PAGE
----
Fabiola Santiago

Kids in cages did not move Trump to end separation policy. It was our outrage.

The president could have ended the policy of ripping scared, wailing kids from immigrant parents at the border with a phone call to his attorney general.

After all, President Donald Trump created and promoted the vile, inhumane policy of separating children from parents without consulting Congress or even issuing one of his infamous executive orders.

If Trump truly felt moved by “compassion” — as he claimed on Wednesday — he could have ended the suffering after the first video aired of kids in cages. If heart was his true motivation, he wouldn’t have been able to stand for another minute hearing the audio of inconsolable children calling out “Mami! Mamita! Papi!” followed by the callow comments of a Border Patrol agent handling them.

What made belligerent, proud Trump cave on his own policy?

The condemnation of Americans from all walks of life turned him into the thing he despises — a political loser. He talked tough and blamed everyone else, as he always does, but in a midterm election year he flipped in fear, the public backlash forcing him to dump a practice widely denounced by all sides. With the exception, of course, of his bigoted base, whose public display of cruelty toward immigrant children was even worse than the president’s, although no doubt emboldened by him.

The images and sounds of devastated children have traveled around the world and been condemned for what they are: the result of Trump’s ballyhooed “zero tolerance” for unauthorized entry, a hardline measure that treats people who cross the border as hardened criminals and makes their kids pay for what's actually a misdemeanor offense of administrative law.

To do the right thing, Trump didn’t need to issue an executive order. He just needed to reverse himself.

But the narcissist wanted the ego-boosting fanfare that comes with sitting in the Oval Office surrounded by staff and cameras clicking while he shows off the power he wields over people’s lives.


I’ll take the spectacle if it puts an end to the devastating harm done to thousands of innocent Central American children detained alone at centers across the United States — and if these families are reunited.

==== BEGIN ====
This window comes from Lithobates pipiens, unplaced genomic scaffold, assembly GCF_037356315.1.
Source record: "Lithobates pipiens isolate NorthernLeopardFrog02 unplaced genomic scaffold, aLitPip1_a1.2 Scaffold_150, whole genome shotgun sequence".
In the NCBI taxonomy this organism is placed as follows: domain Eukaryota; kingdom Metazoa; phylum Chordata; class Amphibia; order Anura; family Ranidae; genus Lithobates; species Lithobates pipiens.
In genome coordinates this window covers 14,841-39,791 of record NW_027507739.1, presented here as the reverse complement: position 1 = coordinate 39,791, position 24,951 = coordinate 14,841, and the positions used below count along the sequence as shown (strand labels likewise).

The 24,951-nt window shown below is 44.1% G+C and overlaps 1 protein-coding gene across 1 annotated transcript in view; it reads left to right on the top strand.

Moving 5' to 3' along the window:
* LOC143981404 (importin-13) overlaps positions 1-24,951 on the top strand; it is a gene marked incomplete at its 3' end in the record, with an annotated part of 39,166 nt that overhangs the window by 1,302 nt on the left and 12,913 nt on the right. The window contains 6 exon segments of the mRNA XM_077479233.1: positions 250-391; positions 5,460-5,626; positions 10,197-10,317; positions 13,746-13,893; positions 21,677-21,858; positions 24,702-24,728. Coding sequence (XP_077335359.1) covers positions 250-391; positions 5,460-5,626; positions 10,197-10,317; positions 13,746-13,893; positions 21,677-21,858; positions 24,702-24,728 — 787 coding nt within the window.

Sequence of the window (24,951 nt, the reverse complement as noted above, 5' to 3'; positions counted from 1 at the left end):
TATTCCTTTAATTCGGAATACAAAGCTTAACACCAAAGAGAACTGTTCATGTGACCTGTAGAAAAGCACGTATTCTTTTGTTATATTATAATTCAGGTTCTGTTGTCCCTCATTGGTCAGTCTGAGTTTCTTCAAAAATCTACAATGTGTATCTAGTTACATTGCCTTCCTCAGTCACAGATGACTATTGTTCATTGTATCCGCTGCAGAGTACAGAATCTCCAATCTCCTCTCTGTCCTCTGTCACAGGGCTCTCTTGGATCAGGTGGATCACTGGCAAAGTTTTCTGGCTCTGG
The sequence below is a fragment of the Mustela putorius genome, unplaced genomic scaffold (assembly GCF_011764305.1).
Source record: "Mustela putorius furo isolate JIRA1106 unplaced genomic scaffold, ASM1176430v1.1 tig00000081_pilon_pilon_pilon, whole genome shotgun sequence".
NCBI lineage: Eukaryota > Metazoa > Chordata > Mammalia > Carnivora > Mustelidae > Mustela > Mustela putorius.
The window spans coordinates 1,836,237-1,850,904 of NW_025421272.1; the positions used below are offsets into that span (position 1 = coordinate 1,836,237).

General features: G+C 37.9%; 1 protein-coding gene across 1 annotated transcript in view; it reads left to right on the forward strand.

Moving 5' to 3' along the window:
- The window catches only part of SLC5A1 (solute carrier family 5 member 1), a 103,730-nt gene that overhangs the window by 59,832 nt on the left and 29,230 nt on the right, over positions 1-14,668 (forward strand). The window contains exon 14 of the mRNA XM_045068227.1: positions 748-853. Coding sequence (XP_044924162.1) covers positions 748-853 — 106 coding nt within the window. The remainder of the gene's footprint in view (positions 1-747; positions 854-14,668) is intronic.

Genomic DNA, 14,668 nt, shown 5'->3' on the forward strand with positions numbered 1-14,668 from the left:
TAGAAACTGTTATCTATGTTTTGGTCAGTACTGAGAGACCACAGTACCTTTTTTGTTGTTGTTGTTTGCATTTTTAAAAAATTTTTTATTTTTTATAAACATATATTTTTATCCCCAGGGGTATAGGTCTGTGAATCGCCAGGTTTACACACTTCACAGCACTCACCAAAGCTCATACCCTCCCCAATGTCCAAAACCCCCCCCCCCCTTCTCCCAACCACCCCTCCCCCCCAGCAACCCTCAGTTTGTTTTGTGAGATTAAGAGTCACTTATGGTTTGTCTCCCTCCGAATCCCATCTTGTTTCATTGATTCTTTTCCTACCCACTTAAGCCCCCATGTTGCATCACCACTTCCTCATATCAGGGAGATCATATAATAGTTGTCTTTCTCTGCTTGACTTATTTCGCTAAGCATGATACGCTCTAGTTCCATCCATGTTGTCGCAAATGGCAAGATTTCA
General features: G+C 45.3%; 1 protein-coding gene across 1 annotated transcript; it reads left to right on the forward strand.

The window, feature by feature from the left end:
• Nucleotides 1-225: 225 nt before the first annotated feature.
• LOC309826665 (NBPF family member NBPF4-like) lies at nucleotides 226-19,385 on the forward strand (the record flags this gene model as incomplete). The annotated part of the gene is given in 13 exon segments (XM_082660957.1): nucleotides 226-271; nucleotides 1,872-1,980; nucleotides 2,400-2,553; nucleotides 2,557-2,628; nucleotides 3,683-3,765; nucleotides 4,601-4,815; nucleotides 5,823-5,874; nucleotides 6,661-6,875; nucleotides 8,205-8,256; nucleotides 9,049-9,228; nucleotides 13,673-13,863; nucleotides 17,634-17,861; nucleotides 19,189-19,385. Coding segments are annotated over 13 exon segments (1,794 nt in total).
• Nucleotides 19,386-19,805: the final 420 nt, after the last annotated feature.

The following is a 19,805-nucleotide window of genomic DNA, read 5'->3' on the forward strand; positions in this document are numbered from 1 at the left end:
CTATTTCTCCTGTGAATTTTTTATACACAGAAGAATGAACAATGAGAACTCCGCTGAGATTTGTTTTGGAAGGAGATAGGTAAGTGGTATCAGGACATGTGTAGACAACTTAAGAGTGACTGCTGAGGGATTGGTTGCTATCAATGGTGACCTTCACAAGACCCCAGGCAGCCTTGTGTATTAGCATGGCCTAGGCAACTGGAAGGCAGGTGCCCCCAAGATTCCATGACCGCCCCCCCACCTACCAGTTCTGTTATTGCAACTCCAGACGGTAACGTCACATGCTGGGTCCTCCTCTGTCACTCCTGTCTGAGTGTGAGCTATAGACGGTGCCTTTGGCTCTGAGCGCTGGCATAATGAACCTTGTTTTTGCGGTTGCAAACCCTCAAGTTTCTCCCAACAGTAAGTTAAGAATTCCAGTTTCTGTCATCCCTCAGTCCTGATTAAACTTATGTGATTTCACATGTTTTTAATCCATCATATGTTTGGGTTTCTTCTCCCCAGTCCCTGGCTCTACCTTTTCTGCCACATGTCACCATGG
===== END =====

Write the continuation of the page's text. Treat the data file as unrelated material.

But this is far from over. I’m not buying what he's selling when, in true form, Trump lied his way to the change in policy and continues to equate immigration with crime.

The separation policy didn’t exist for decades, as Trump said, misleading the American public once again during a short press conference after the executive order's signing. So many journalists hurled questions over each other that not much of consequence got answered. But Trump stubbornly clung to his racist campaign rhetoric: “We’ll get the wall done,” he said.


What really needs an answer is this: What now?

We still don’t know what will happen to the 11,786 minors in detention camps all over the country, including 1,192 in Homestead. Some 3,280 of them are girls but we don’t see them outside playing soccer like the boys. Where are toddlers and kids with special needs?

There were no details or plans put forth as to how quickly family reunification would take place.

And most importantly, this needs clarification: Is the new policy now to incarcerate entire families indefinitely?

It seems that way.

Trump didn’t retreat from “zero tolerance” — in fact, the executive order reiterates it — and makes clear that the parents’ detention remains in place.

“It is also the policy of this Administration to maintain family unity, including by detaining alien families together where appropriate and consistent with law and available resources,” the order says.

That means trading family separation for joint confinement.

Appropriately so, this move will generate legal challenges. Kids are forbidden from being in immigration detention more than 20 days, according to the Flores v. Reno agreement, a California case that the executive order instructs the attorney general to renegotiate.

Needless to say, with or without parents, the long-term detention of children is harmful.

A truly humane answer to Central American families and youth fleeing violence wouldn’t involve internment camps reminiscent of sinister episodes in American and world history.

No, Trump didn’t develop a heart. No, he didn't develop a conscience.

He got scared — of you, of us. It was our collective American outrage — and the image of our vote in November emptying Congress of complicit Republicans.

Follow me on Twitter, @fabiolasantiago